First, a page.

- Wise Words -
by taylor trovillion
Working in Public Relations means interacting daily with a lot of people outside of my company (clients, potential clients, journalists, and more). Networking is an important part of my job. It wasn’t through luck that I became good at networking; I worked at it and used five hacks to help me make it a habit that is now second nature (on most days!).
Find Something that Matters
To get moving on networking, I started out with organizations that I am interested in or attached to: The Junior League, Marquette Alumni Club of Chicago, and Public Relations Society of America.
I find that networking at organizations I have a real interest in reduces the level of stress (I know, at first networking can be stressful!). I am there not only to meet people, but to support an organization that is important to me. For instance, at a Pi Beta Phi event (I am an alum), I met a young woman looking for a job and I connected her to someone in my network to help meet her goals. It was at a Marquette Alumni Club that I met a reporter I now work with and this helps me be more effective for my clients.
The bottom line: Engage with organizations where you have a tie. Using organizations that are comfortable to you for networking and relationship-building will help it become a “normal” activity.
As we young professionals are, well, young, we can be viewed as a “child” (in the nicest possible way) by one colleague and the former babysitter of another. It’s necessary to work with those of all ages and a perk of networking is that you can meet diverse groups of people.
For instance, I count older Marquette alumni as a great source of new business opportunities, and some of them have turned to me to help understand my generation’s skill set and outlook. Oh, have I learned from the next group to join the workplace: Snapchat was not on my radar when I graduated a little over four years ago!
Taking it one step further, meeting younger and older people makes you stronger for your clients and customers. After all, not every campaign you work on is targeted to a 26-year old, and understanding that there are differences is imperative as you develop campaigns or interact with client stakeholders. Learning how others prefer to communicate (Email or text? Hugs or handshakes?) has made me more accomplished and skilled at working across all age groups.
The bottom line: You never know who you are going to meet, and don’t underestimate how someone can help you regardless of their age.
Stay in Your Comfort Zone
Do you have a lucky penny? A lucky tie? Some sort of special breakfast you eat the day of a presentation?
Don’t abandon these things on days you might meet someone new or attend a networking event. Throughout my networking career, I have met individuals who take themselves out of their usual routines because of a special event and there’s really no need to do so.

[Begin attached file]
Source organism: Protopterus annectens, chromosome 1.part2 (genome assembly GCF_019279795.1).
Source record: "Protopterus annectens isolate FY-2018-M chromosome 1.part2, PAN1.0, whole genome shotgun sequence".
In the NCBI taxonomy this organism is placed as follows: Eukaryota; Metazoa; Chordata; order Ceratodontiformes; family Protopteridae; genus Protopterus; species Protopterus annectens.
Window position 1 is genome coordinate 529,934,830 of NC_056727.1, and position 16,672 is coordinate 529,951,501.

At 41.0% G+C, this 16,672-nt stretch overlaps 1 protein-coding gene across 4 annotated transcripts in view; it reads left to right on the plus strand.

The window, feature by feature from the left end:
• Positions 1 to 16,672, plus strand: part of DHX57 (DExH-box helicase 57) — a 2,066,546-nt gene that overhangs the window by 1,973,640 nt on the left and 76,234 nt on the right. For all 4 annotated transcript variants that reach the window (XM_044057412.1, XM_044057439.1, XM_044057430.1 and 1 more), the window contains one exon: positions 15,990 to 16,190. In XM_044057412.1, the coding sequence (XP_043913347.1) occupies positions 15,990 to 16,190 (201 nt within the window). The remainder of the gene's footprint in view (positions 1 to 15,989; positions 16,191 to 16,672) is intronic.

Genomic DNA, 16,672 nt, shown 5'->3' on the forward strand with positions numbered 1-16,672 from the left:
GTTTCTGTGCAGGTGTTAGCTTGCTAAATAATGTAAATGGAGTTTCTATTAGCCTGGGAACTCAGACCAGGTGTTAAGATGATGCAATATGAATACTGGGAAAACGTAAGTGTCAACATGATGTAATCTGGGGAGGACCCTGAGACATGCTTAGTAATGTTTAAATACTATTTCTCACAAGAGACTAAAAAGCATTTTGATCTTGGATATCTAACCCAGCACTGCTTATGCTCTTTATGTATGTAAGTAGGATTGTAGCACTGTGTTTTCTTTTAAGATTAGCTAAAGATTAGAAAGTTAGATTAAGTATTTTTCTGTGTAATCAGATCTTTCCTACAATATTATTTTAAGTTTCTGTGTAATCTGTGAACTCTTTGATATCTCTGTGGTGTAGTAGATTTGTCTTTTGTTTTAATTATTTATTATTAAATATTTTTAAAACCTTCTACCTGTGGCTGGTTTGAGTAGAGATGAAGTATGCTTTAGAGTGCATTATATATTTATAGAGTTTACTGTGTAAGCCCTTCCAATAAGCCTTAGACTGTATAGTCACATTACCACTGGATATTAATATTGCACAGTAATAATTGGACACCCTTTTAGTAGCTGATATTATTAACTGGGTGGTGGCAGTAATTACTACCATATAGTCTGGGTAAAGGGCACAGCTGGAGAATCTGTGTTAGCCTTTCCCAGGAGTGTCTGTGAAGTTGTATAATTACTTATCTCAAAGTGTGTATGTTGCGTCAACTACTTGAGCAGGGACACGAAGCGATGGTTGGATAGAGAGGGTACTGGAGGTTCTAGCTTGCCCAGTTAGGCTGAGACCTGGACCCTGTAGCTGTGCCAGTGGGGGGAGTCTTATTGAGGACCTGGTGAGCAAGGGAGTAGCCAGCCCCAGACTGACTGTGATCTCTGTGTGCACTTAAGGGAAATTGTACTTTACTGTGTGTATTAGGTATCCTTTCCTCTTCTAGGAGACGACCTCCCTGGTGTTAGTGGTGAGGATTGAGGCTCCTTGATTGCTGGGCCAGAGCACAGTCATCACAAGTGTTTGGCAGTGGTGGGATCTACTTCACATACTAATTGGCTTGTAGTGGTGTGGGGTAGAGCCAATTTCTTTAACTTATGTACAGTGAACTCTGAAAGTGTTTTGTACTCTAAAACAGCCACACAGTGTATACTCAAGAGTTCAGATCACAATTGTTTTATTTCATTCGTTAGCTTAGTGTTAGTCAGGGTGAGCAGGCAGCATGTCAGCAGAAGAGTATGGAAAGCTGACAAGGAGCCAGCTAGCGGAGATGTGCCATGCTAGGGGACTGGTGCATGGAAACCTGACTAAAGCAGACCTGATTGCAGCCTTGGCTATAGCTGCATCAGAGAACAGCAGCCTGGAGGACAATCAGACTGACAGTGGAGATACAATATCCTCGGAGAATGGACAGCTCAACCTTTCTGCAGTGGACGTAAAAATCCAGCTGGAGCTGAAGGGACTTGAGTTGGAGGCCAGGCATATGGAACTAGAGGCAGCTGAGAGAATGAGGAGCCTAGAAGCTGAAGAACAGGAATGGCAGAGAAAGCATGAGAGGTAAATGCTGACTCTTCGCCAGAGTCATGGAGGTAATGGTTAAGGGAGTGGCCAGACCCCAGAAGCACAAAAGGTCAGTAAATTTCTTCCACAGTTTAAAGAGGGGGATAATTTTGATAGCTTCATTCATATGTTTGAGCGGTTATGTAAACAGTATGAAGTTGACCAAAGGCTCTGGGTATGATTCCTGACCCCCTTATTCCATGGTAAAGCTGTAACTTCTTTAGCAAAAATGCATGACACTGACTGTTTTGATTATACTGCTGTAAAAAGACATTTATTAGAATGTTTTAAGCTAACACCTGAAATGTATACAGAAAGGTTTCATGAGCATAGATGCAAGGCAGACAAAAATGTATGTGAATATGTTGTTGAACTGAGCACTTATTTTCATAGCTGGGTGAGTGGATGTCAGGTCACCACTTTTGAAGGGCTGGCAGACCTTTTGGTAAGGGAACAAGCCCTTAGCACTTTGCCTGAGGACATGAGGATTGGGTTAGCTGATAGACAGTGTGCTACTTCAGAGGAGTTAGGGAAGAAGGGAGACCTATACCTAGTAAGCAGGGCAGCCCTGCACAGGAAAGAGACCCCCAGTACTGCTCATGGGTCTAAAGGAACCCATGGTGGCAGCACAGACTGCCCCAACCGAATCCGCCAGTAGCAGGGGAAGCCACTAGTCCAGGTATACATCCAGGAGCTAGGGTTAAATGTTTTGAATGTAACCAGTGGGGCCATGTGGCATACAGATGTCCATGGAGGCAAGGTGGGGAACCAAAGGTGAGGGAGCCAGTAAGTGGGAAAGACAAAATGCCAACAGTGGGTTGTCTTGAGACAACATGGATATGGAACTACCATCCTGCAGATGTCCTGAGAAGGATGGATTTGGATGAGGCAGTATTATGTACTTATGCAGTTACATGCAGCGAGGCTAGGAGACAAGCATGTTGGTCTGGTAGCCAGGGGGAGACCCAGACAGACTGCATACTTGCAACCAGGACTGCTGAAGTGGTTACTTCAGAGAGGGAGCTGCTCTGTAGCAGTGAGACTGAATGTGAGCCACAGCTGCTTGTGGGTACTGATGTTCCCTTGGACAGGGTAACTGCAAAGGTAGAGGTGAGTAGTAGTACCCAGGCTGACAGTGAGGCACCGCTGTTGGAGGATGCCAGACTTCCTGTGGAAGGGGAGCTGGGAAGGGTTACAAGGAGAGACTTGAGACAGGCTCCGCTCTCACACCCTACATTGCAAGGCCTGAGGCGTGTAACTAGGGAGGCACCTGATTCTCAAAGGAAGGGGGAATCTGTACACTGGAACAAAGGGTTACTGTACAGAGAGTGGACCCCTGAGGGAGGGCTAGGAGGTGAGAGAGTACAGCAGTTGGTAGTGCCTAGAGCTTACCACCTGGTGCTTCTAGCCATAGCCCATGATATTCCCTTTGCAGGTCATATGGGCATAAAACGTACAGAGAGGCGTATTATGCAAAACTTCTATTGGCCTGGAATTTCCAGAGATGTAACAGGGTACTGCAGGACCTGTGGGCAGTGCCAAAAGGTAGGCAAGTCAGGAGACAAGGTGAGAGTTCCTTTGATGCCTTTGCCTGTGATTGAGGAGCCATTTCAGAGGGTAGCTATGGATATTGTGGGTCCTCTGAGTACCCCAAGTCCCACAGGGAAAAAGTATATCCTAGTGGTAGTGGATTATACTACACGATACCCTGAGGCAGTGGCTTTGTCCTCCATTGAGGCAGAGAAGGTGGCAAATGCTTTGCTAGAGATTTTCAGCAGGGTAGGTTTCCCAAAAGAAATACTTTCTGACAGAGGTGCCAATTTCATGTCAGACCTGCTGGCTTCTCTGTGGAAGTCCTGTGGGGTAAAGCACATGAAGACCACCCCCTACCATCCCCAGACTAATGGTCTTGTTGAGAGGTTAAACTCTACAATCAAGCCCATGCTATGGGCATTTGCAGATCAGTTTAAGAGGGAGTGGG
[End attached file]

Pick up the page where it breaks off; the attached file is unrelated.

Don’t drink a Red Bull if you don’t drink it regularly – you’ll seem jumpy. Don’t go buy a full suit if you don’t need it, and think about the outfits you shine in – that people compliment you on regularly.
Starting off a conversation with a compliment, among a roomful of strangers is not a bad thing either, but only if it comes naturally to you!
The bottom line: Be yourself! And if you aren’t at the pinnacle of your networking career, try the hacks in this article to become more comfortable networking.
Leave the Business Cards at Home
This may seem unconventional but there’s a rationale to it. When there’s a lack of a card exchange you are forced to remember someone’s name, traits and background.
For those you remember you’ll find them on LinkedIn. Give them a call or seek out their email address and send them a note. To me, that’s a real connection and the purpose of networking – building relationships you want to partake in.
If someone gives you a card, feel free to add them on LinkedIn. They’ll find you if they, too, want to build the connection.
The bottom line: If someone makes an impression, you’ll remember them.
Your Friends Are Your Network Too
While LinkedIn may seem like THE networking tool, it doesn’t always yield “real” connections. In the “real world” you have connections and I encourage you to make use of them.
Try asking a friend about their job, their clients and their service work. Your friends also know you better than anyone else and can give great career advice, serve as a sounding board, or provide you a new business lead – we’re all growing together after all. My colleague Shelby Pritchett wrote a Wise Words column that discussed “peer mentorship” too.
The bottom line: Don’t limit your networking to people you don’t already know. Your friends are part of your network so use them!
That’s it from me… hope you find these 5 tips helpful!
For more Wise Words on Networking see: Bar. Table. Chat. Networking Simplified and Networking as a Relationship.